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CEO of Shell, 1 of the world's biggest oil and gas companies: "There are plenty of questions facing our industry. The ongoing impact of shales. OPEC. The debate on LNG supplies. Geopolitical shifts. Plenty of questions. But I believe the biggest of them is climate change"  Many speakers do not offer any conclusions. I did'n t see. " we have to...." 

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1 minute ago, franco said:

CEO of Shell, 1 of the world's biggest oil and gas companies: "There are plenty of questions facing our industry. The ongoing impact of shales. OPEC. The debate on LNG supplies. Geopolitical shifts. Plenty of questions. But I believe the biggest of them is climate change"  Many speakers do not offer any conclusions. I did'n t see. " we have to...." 

I hope they are talking about pipelines. And I don't mean whining about the steel tariffs. About rebranding and what they need to do to keep pipelines from being the ugly red-headed stepchild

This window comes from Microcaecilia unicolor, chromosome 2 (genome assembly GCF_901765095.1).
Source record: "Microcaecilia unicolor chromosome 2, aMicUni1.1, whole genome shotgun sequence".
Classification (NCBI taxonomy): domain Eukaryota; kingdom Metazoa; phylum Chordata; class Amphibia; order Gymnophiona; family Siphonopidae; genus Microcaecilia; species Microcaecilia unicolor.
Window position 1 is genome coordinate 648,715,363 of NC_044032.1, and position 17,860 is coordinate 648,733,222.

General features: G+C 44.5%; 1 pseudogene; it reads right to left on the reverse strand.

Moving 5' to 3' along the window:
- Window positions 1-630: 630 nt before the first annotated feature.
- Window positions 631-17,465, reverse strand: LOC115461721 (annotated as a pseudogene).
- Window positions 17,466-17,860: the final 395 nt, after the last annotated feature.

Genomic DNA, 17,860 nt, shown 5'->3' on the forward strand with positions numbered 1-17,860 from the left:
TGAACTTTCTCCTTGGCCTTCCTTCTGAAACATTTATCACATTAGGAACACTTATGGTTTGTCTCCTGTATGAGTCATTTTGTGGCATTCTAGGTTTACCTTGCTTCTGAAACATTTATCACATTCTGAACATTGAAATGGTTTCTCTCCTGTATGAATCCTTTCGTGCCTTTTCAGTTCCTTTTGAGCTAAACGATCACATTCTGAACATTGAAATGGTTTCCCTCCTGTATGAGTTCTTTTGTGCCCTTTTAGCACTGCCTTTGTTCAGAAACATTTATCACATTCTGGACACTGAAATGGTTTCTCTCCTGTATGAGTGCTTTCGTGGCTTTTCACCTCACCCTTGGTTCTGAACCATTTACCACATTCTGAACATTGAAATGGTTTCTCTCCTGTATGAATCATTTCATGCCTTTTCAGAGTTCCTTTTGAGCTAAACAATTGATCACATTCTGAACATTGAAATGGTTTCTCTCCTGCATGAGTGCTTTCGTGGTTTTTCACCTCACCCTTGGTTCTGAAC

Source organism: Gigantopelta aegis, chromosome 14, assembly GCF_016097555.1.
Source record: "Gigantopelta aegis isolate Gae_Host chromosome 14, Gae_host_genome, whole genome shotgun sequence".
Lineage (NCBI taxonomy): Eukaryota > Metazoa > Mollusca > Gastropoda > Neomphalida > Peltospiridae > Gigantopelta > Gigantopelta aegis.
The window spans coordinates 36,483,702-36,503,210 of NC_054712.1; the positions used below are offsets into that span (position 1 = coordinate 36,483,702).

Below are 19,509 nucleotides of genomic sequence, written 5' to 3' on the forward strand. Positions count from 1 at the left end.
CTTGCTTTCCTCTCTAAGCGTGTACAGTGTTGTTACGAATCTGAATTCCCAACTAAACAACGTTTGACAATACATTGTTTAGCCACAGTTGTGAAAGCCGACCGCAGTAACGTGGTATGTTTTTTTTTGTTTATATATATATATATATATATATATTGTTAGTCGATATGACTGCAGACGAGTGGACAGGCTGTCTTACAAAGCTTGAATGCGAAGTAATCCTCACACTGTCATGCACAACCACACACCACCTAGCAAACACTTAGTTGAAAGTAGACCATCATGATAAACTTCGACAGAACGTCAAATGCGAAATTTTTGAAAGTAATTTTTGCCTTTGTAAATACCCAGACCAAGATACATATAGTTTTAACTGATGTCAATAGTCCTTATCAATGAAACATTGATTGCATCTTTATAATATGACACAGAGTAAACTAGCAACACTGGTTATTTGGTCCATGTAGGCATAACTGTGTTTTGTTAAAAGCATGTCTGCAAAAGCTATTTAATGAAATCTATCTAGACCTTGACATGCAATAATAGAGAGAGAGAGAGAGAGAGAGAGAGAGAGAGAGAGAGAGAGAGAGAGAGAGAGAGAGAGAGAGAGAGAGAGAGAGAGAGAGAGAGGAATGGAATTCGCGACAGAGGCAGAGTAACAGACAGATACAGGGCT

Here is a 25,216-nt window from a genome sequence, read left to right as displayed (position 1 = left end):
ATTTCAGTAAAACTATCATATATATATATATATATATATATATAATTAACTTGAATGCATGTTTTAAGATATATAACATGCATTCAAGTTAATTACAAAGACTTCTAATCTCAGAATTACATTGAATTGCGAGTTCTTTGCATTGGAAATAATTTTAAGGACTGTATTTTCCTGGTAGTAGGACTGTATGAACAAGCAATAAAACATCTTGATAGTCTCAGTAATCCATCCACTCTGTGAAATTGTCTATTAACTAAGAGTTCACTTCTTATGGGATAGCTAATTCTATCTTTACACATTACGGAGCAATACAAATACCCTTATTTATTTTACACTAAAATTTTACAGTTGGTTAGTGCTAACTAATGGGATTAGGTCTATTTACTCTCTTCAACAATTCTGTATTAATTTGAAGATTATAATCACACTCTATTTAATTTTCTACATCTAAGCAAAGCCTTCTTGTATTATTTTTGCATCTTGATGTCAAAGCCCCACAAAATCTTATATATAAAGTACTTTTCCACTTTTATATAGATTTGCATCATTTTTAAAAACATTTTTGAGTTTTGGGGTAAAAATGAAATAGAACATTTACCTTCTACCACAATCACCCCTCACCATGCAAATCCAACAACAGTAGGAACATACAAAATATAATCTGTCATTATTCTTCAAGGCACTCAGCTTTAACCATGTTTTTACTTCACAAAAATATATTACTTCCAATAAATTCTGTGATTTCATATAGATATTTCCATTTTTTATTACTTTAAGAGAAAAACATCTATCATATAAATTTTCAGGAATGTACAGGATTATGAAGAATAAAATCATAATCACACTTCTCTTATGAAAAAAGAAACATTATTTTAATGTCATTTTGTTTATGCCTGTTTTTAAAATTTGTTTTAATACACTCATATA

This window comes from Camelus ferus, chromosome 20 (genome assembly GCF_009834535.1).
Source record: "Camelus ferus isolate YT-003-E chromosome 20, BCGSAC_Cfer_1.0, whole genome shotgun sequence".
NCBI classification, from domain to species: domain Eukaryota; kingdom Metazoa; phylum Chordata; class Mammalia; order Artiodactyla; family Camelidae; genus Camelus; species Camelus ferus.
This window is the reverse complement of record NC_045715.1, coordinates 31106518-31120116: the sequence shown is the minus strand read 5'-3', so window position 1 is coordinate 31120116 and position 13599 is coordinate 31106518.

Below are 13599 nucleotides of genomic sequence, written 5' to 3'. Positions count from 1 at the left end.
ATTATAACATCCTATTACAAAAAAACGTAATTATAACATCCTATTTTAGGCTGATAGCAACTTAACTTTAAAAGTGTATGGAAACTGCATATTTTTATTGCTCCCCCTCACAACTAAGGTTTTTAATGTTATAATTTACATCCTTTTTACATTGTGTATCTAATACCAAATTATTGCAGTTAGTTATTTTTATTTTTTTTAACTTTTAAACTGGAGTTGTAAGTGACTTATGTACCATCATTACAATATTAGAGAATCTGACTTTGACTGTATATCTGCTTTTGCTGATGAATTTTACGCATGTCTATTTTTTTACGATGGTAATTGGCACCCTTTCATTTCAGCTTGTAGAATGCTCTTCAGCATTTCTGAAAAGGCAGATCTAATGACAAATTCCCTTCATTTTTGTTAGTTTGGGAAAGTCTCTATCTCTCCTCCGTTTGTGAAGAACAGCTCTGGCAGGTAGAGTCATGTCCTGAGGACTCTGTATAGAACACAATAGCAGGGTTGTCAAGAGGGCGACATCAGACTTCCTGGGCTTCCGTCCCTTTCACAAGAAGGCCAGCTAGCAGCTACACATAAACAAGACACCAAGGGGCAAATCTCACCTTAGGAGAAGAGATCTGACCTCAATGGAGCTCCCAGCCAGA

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(edited)

On ‎06‎/‎03‎/‎2018 at 6:18 PM, pipeliner1 said:

Notable increases in US exports will cause those countries to rethink their reduced production volumes.  The CERA gathering participants will be well aware  of the potential for short and medium term loss of market share.

What's the use of going for market share when price times volume gives you less revenue than you had before? Saudi Arabia in 1986 and 2014: hurting themselves in order to hurt others. There is no great customer loyalty. Oil is a commodity, not a car or a perfume brand. There are also even traders in south east Asia blending synthetic Brent or synthetic WTI for you now, or any blend you want.  

Edited by Johnecon
Repetition of "now" in last sentence. I have high standards..
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The primary consideration for oil exporters participating in production curtailment is their level of oil revenues. Consequently, they will stop defending the oil price when the ratio of the decrease in their supply becomes greater than the marginal increase in the oil price resulting from the decrease in supply. However, the main loss for those producers will be in market share.